We have all occasionally experienced abdominal pains followed by nausea or vomiting, loss of appetite or weight loss. Often, we ignore them because they turn out to be ulcers or acidity. However, sometimes these symptoms, if ignored over a long period, could be fatal. An uncommon yet serious type of cancer that appears in the gastrointestinal tract is Gastrointestinal stromal tumour, also known as GIST.
Growth of aberrant cells that form inside the tissues of the digestive system has an impact on the development of Gastrointestinal stromal tumours (GIST). This tumour has unique characteristics since it is fundamentally different from more typical tumours like stomach and colon cancer. The development of cells presumed to originate from a particular type of nerve cell found in the walls of the digestive organs is a critical feature that sets GIST apart Typically, the small intestine and stomach are the organs most susceptible to develop gastrointestinal stromal tumours.
The causes of GIST
The precise cause of this cancer is still uncertain because of the GIST’s sporadic growth pattern. The medical community’s understanding of how specific DNA alterations result in the development of abnormal cells that cause GIST has, however, made significant strides.
Little is known about the risk factors that contribute to the disease. The few but significant risk factors for GIST are listed below.
- Old age: Although GIST can affect people of any age, people under the age of 40 are much less likely to develop it than people over the age of 50, who account for most GIST cases.
- Genetic mutation runs in families: Those with sporadic GISTs only have cancer cells, in contrast to people who inherited defective genes from one of their parents, who have aberrant genes in all of their cells.
- Gender: Men account for most of the GIST cases, in comparison to women.
- Mass swelling within the abdomen region
- Significant weight loss
- abdominal pain
- Loss of appetite
- Nausea and vomiting
- Bowel irritation and problems
Diagnosis and Treatment
If a patient experience any of the above-mentioned symptoms on a regular basis, it is recommended to visit the nearest doctor for the necessary tests.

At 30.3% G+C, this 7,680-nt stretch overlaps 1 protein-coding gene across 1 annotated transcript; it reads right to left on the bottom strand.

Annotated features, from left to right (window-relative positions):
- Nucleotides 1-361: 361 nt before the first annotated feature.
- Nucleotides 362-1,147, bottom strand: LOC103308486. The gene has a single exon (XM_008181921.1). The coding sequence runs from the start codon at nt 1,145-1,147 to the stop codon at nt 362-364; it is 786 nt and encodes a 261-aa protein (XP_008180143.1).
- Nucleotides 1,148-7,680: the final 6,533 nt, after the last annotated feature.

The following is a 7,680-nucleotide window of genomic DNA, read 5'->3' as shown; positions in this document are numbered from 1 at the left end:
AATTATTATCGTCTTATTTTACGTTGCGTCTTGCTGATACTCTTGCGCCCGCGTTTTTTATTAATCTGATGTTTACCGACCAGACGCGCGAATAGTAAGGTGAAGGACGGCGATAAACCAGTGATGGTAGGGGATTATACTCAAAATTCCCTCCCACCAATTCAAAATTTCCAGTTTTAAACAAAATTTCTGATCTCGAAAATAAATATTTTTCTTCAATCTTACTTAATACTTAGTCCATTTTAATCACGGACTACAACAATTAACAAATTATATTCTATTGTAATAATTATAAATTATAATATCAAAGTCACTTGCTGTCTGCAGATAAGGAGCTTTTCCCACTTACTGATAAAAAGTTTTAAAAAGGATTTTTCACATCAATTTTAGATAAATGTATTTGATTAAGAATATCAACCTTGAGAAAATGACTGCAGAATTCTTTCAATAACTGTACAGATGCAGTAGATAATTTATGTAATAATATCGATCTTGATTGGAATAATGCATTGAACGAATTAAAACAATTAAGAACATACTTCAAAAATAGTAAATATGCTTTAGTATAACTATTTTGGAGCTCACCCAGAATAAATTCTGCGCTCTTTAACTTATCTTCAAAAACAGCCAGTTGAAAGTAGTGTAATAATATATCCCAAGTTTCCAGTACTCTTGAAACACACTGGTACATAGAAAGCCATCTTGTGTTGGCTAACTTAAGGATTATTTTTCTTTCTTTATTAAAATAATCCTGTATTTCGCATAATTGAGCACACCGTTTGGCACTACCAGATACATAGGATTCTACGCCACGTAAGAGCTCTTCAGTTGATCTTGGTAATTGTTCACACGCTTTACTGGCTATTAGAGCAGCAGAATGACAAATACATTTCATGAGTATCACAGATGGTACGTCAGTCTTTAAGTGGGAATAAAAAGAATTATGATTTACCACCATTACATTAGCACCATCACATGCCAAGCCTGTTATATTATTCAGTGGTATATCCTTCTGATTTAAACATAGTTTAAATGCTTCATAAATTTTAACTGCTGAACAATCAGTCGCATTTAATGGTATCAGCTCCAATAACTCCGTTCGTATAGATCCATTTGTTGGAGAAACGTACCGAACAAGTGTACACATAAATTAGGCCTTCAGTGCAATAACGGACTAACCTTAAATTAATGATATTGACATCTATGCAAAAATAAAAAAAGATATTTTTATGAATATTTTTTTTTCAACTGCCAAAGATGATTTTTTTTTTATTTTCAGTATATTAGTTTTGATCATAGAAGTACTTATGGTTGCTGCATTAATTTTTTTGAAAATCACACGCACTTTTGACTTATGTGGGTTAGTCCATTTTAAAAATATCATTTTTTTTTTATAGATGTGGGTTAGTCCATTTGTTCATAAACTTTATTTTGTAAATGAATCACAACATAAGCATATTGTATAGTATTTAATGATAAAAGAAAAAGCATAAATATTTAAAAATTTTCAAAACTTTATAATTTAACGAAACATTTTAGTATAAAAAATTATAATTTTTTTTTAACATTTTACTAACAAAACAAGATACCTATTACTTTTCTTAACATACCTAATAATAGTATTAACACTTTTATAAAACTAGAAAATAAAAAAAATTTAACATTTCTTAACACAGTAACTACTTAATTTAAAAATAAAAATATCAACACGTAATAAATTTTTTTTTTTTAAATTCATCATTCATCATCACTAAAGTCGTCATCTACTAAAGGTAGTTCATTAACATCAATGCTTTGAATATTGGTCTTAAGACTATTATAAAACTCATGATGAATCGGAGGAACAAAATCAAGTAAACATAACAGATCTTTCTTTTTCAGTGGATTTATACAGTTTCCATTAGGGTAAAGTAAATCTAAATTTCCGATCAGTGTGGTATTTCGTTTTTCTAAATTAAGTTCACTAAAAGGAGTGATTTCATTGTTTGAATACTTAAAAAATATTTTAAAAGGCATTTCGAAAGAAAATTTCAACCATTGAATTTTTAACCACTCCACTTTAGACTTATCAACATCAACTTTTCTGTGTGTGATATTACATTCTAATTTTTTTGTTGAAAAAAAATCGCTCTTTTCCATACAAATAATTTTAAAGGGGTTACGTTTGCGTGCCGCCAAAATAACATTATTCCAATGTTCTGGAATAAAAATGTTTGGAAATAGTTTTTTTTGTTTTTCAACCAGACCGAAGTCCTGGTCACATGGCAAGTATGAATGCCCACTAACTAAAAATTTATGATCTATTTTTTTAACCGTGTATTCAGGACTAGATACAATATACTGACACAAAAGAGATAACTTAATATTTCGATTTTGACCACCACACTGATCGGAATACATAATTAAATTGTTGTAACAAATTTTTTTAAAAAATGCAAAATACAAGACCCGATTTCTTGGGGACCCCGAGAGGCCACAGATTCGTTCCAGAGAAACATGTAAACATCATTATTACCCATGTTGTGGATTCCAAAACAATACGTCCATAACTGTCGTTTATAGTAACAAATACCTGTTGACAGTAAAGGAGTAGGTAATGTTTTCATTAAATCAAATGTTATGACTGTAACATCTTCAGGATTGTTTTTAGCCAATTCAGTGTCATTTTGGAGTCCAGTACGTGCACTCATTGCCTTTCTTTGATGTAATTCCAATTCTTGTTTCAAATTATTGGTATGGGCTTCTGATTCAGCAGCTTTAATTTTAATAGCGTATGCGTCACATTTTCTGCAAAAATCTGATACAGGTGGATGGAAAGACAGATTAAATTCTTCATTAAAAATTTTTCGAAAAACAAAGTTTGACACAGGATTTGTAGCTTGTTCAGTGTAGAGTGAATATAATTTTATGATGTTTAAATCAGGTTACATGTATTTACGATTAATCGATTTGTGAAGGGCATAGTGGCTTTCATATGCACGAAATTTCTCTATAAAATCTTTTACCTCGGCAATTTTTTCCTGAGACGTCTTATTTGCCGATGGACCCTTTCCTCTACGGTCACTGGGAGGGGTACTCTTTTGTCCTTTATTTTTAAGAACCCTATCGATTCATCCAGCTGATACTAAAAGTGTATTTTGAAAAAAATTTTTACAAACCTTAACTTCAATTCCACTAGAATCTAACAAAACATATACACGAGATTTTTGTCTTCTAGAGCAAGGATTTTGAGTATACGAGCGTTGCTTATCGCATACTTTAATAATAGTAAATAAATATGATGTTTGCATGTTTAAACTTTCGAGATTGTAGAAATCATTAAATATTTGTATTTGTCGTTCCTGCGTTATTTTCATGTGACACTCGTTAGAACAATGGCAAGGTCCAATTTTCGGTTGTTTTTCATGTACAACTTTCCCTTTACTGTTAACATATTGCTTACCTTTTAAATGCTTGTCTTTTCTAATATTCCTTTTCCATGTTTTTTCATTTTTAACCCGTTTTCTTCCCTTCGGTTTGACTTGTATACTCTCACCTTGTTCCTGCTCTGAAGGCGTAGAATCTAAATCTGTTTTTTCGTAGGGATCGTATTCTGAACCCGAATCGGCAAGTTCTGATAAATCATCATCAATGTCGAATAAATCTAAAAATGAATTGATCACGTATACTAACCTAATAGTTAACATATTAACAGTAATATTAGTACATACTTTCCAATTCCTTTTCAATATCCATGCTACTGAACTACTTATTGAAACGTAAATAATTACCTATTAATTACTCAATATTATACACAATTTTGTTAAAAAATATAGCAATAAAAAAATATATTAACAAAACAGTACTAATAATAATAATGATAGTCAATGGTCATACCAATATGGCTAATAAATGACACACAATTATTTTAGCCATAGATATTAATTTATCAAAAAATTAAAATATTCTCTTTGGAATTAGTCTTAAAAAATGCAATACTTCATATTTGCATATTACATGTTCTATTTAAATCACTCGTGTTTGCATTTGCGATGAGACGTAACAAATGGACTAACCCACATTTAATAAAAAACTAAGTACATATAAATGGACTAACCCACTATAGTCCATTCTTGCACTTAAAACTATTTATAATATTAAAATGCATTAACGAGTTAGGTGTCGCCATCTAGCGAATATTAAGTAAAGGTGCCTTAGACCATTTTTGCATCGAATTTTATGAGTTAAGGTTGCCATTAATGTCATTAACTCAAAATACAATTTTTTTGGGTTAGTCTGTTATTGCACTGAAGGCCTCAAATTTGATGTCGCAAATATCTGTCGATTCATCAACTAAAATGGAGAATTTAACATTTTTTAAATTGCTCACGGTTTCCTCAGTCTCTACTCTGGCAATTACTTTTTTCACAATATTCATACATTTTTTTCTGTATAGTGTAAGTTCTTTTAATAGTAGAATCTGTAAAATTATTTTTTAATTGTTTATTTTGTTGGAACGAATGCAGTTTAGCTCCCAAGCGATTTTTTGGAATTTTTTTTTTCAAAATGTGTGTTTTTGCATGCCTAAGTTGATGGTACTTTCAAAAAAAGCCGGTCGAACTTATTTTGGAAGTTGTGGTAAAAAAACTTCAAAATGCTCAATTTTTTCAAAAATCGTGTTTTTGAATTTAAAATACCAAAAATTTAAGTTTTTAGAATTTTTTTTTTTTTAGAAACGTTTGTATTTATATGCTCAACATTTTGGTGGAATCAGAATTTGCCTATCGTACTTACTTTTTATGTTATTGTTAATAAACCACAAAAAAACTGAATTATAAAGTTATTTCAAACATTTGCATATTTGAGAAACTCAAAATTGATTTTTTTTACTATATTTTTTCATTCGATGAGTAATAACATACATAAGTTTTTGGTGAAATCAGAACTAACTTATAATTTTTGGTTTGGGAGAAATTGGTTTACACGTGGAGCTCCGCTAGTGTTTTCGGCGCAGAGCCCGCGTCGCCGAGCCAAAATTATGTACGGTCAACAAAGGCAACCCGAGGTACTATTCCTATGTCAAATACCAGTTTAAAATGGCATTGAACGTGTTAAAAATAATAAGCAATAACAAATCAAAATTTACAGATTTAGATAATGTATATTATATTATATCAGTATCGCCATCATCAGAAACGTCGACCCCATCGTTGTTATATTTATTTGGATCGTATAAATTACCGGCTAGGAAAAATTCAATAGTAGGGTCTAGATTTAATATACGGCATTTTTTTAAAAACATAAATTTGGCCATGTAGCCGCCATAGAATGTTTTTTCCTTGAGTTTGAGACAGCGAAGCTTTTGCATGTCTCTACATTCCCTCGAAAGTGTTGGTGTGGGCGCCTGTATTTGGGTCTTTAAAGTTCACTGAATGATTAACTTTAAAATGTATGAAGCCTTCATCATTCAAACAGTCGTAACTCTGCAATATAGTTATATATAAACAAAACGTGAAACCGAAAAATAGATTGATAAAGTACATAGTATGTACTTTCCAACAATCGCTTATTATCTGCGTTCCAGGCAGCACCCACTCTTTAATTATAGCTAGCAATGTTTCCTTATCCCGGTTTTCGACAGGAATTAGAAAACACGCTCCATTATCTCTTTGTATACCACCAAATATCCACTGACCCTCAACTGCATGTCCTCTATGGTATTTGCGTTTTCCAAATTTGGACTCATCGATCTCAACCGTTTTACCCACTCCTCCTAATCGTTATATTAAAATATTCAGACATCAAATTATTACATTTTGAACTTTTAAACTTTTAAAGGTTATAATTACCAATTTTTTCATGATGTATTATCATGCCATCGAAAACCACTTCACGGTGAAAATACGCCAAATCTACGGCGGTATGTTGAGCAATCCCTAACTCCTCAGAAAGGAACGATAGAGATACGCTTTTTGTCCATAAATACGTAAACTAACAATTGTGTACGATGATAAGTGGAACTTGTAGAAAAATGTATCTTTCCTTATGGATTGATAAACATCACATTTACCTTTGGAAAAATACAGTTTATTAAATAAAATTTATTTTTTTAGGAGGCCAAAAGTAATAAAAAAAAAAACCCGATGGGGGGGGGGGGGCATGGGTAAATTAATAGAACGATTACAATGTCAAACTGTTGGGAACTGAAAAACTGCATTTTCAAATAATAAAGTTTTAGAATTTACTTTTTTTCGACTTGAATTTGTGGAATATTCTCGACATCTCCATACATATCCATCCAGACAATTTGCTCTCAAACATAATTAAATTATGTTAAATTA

The diagnosis of GIST uses several types of tests:
- CT or CAT scan: The scan is often considered to be the best and most accessible tool that enables the diagnosis of GIST. The interior of the body is depicted in pictures by a CT scan utilising x-rays obtained from various angles. These images are combined by a computer to create a detailed, three-dimensional image that reveals any anomalies or malignancies.
- MRI scan: MRI is considered very helpful in the process of determining the degree of abdominal cancer among patients with GISTs. MRIs can also be used to check for cancer that has possibly returned or spread, especially in the brain or spine.
- Endoscopic Ultrasound: The doctor can view the big bowel or stomach interior during an endoscopy. As a result, the GIST’s exact position and size may be identified. It is helpful in determining how far a tumour has encroached on the GI tract wall.
When an individual is diagnosed with GIST, the nature of treatment may vary based on individual cases. Surgery is the most often employed treatment for GIST in situations of little and big-sized tumours. In case the tumour becomes metastatic, targeted medication treatment becomes the more successful form of treatment. The treatment process uses drugs that target specific proteins associated with the growth and division of GIST, as a result, tumour size can be reduced or at least the growth is mitigated.
It is highly critical to visit a doctor at the nearest hospital if one notices any symptoms of a Gastrointestinal stromal tumour.